Members of the American Congress in 1970 met with Alptekin.[15] Alptekin met with the ultra-nationalist Pan-Turkic leader Alparslan Türkeş.[16][17][18][19][20][21] Alptekin spouted anti-Armenian rhetoric while he was in Turkey and claimed that innocent Turkish Muslims were massacred by Armenians.[22][23][24][25][26]

Isa Yusuf Alptekin was the father of Erkin Alptekin. During Alptekin's exile in Turkey, where he received great support from Pan-Turkic elements in the Government of Turkey, the PRC government denounced him for continuing his "Xinjiang independence activities", and for trying to overthrow the "socialist system". When he died there in 1995, over a million people[citation needed] allegedly attended his funeral, and he was buried in Topkapı Cemetery, next to the mausoleums of two former Turkish leaders, Adnan Menderes and Turgut Özal.[27][28] In 1995, a park was dedicated to Alptekin in the Blue Mosque section in Istanbul, along with a memorial for martyrs of the late East Turkestan Independence Movement. The high-profile nature of the dedication, including the attendance of the Turkish President, Prime Minister, chairman of parliament and others, enraged China. It denounced Turkey for meddling in its 'internal affairs', and the Turkish state department requested the closing of the park, but domestic constituencies refused.[1][29]


  1. ^ a b Allievi, Stefano; Nielsen, Jørgen (2003). Muslim networks and transnational communities in and across Europe. Brill Publishers. pp. 303–305. ISBN 978-90-04-12858-3. 
  2. ^ Lin 2010, p. 90.
  3. ^
  4. ^
  5. ^ The Muslim World. Motamar al-Alam al-Islami; World Muslim Congress. 1994. p. 99. 
  6. ^ Kamalov, Ablet (2010). Millward, James A.; Shinmen, Yasushi; Sugawara, Jun, eds. Uyghur Memoir literature in Central Asia on Eastern Turkistan Republic (1944-49). Studies on Xinjiang Historical Sources in 17-20th Centuries. Tokyo: The Toyo Bunko. p. 260. 
  7. ^ Ondřej Klimeš (8 January 2015). Struggle by the Pen: The Uyghur Discourse of Nation and National Interest, c.1900-1949. BRILL. pp. 197–. ISBN 978-90-04-28809-6. 
  8. ^ Ondřej Klimeš (8 January 2015). Struggle by the Pen: The Uyghur Discourse of Nation and National Interest, c.1900-1949. BRILL. pp. 241–. ISBN 978-90-04-28809-6. 
  9. ^ David D. Wang (January 1999). Clouds Over Tianshan: Essays on Social Disturbance in Xinjiang in the 1940s. NIAS Press. pp. 28–. ISBN 978-87-87062-62-6.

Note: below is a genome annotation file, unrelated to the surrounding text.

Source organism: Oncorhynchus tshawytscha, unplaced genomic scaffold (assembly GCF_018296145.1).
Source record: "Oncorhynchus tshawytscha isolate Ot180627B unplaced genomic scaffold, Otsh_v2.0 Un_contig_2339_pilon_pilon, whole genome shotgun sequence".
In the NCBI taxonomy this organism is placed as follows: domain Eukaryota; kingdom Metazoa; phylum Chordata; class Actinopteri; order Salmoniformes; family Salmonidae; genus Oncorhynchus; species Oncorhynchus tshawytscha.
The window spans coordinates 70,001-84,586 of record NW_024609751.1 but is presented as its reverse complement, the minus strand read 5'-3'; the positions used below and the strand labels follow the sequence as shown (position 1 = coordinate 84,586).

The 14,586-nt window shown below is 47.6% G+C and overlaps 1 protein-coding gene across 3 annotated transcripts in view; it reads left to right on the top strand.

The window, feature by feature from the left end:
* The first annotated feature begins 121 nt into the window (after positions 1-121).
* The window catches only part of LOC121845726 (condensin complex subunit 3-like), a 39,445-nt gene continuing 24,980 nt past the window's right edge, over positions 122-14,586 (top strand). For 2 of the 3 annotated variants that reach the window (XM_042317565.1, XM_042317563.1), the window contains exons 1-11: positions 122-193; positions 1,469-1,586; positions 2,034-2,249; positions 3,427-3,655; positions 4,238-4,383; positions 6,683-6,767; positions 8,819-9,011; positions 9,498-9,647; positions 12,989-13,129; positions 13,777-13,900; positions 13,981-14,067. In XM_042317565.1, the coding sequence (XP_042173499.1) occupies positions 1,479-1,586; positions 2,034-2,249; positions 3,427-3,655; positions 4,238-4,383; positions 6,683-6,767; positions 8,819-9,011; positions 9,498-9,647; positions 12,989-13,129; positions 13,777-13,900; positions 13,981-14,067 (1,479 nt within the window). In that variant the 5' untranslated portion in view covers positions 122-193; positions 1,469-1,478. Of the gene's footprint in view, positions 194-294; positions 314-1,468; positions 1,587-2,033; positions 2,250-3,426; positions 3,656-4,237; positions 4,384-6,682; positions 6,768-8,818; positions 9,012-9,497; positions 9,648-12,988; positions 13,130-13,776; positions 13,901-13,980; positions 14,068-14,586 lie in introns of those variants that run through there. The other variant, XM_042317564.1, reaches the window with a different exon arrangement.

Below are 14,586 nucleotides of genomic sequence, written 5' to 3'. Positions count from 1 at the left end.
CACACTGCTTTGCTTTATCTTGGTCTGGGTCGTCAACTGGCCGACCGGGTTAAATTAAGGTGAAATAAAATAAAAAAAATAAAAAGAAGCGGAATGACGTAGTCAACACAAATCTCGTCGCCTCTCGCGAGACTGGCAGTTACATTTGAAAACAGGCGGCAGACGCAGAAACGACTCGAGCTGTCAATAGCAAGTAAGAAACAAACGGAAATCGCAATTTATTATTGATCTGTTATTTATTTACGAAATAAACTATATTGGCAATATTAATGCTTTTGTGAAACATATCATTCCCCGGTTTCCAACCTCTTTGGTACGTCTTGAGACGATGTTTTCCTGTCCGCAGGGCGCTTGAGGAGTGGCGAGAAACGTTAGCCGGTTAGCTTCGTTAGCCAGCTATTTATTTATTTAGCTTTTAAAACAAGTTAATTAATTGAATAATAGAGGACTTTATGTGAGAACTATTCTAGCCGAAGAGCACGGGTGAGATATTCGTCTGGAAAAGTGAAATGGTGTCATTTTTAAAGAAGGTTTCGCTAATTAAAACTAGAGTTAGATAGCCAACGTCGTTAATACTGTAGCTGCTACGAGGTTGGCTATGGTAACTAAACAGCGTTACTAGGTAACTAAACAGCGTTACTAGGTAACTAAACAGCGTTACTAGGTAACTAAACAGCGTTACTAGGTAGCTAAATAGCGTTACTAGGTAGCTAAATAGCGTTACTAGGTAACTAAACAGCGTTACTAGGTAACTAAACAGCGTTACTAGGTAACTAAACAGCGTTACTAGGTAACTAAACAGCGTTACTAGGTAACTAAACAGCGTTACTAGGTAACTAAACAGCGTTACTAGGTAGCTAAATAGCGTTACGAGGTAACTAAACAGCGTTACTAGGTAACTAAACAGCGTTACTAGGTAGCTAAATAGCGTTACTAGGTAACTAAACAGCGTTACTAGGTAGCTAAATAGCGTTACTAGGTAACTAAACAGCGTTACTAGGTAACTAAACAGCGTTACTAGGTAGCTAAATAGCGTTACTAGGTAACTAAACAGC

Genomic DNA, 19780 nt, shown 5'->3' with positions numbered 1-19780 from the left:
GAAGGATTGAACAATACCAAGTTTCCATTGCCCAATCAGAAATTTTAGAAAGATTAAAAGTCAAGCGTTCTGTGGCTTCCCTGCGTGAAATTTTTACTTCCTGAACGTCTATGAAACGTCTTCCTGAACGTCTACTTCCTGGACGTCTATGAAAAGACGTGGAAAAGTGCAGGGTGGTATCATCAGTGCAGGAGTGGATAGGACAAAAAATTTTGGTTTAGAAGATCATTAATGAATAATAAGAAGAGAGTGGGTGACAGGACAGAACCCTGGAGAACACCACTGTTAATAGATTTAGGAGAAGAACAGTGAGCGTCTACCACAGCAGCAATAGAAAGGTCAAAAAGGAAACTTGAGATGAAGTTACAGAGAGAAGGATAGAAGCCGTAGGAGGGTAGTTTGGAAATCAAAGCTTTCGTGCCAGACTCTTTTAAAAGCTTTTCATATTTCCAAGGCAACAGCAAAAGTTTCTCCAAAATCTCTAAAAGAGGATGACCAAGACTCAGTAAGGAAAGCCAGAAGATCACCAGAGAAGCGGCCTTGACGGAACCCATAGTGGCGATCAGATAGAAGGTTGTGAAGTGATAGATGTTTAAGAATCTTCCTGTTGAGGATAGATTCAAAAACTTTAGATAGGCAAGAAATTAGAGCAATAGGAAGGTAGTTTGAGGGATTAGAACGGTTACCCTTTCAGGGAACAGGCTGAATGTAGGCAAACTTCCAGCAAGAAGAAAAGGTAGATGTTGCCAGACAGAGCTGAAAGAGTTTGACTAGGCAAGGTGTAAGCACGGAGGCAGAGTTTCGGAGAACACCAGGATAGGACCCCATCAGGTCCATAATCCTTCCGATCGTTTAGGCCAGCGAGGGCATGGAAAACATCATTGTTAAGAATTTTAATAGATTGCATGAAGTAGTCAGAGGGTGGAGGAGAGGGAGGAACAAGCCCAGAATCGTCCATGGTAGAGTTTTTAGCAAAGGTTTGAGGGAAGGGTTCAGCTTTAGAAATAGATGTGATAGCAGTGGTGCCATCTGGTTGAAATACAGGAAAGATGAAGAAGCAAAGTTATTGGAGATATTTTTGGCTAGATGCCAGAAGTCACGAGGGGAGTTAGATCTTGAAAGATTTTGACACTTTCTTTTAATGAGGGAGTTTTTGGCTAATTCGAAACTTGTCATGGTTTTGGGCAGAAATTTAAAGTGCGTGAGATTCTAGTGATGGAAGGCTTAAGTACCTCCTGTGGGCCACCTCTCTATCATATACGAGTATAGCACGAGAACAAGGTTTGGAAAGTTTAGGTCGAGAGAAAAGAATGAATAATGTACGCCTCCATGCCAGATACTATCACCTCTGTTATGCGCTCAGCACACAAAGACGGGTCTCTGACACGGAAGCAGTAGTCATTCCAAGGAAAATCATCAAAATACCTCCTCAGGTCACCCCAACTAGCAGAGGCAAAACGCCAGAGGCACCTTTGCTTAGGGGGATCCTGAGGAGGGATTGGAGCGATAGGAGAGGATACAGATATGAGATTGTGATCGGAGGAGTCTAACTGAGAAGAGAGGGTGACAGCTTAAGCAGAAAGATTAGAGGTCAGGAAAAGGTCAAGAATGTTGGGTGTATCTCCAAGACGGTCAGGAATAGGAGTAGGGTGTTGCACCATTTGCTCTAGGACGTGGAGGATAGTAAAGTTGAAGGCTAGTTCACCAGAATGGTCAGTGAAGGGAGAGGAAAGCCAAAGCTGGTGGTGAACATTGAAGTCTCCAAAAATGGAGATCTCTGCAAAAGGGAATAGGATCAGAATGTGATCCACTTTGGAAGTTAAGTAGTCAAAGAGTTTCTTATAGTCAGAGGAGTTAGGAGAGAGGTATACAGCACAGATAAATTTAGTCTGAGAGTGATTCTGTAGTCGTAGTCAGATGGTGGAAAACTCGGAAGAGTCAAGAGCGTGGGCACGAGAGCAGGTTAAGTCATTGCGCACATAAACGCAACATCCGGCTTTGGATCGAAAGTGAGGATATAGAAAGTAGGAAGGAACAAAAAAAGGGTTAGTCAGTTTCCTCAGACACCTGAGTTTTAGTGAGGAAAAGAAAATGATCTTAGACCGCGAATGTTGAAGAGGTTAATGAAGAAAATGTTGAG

10. ^ Brown & Pickowicz eds. 2007, p. 191.
  11. ^ Benson, Linda (1990). The Ili Rebellion The Moslem Challenge to Chinese Authority in Xinjiang, 1944-1949. M.E. Sharpe. p. 74. ISBN 978-0-87332-509-7. 
  12. ^ Linda Benson (1990). The Ili Rebellion: The Moslem Challenge to Chinese Authority in Xinjiang, 1944-1949. M.E. Sharpe. pp. 164–. ISBN 978-0-87332-509-7. 
  13. ^ Jeremy Brown; Paul Pickowicz (2007). Dilemmas of Victory: The Early Years of the People's Republic of China. Harvard University Press. pp. 188–. ISBN 978-0-674-02616-2. 
  14. ^ Page 52, Ismail, Mohammed Sa'id, and Mohammed Aziz Ismail. Moslems in the Soviet Union and China. Translated by U.S. Government, Joint Publications Service. Tehran, Iran: Privately printed pamphlet, published as vol. 1, 1960 (Hejira 1380); translation printed in Washington: JPRS 3936, September 19, 1960.
  15. ^ "غەرب دۇنياسىدىكى ئۇيغۇرلار (4A)". Radio Free Asia. 2016-04-30. 
  16. ^
  17. ^
  18. ^
  19. ^
  20. ^
  21. ^
  22. ^
  23. ^
  24. ^
  25. ^
  26. ^ “Dış Türk Kardeşlerime sesleniyorum! Ermeni katilleri protesto eden mitingler, yürüyüşler tertip etmeliyiz. Ermenileri destekleyen devletleri ve milletleri şiddetle telin etmeliyiz… İslam Dünyasına sesleniyorum! Bir milyarı aşan İslam âlemi; diniyle, kitabıyla, Rasulüyle bir bütündür. (Bu sebeple) birimizin dostu hepimizin dostu, birimizin düşmanı hepimizin düşmanı olmadı idi… Fakat maalesef olmadı. Olamıyor. Birimizin düşmanı maalesef diğerinin dostu oluyor. Ermeni caniler masum Müslüman Türk kardeşlerimizi katlederken, İslam dünyası sessiz kalıyor, sükût ediyor… Ortadoğu’daki Müslüman devletler ve milletler şunu bilmelidirler ki, bugün Türkiye Cumhuriyeti, dünya hâkimiyeti güden Rusya ile sizin aranızda yıkılmaz bir kale, aşılmaz bir settir. Evvel Allah Türkiye sayesinde hür ve müstakil yaşama imkânına sahip bulunuyorsunuz… Türkiye Cumhuriyeti’nin mevcudiyeti, sizin de mevcudiyetiniz ve bekanızın teminatı demektir. Ermenileri destekleyen devletlere sesleniyorum! Şunu unutmayınız ki, esaret altında olsalar bile yüz milyon Türk, Türkiye’ye yekvücut gibi bağlıdır. Onun zararına olacak her hareket, bütün Türk dünyasını incitmiş olacak, ona yan bakanlar, yüz milyon Dış Türkü yanında yanında bulacaktır. Bunları bütün dünyanın böyle bilmesini istiyoruz.”
  27. ^ Polat 1995.
  28. ^ Kayıkçı 2008.
  29. ^ Çolakoğlu 2013, p. 35.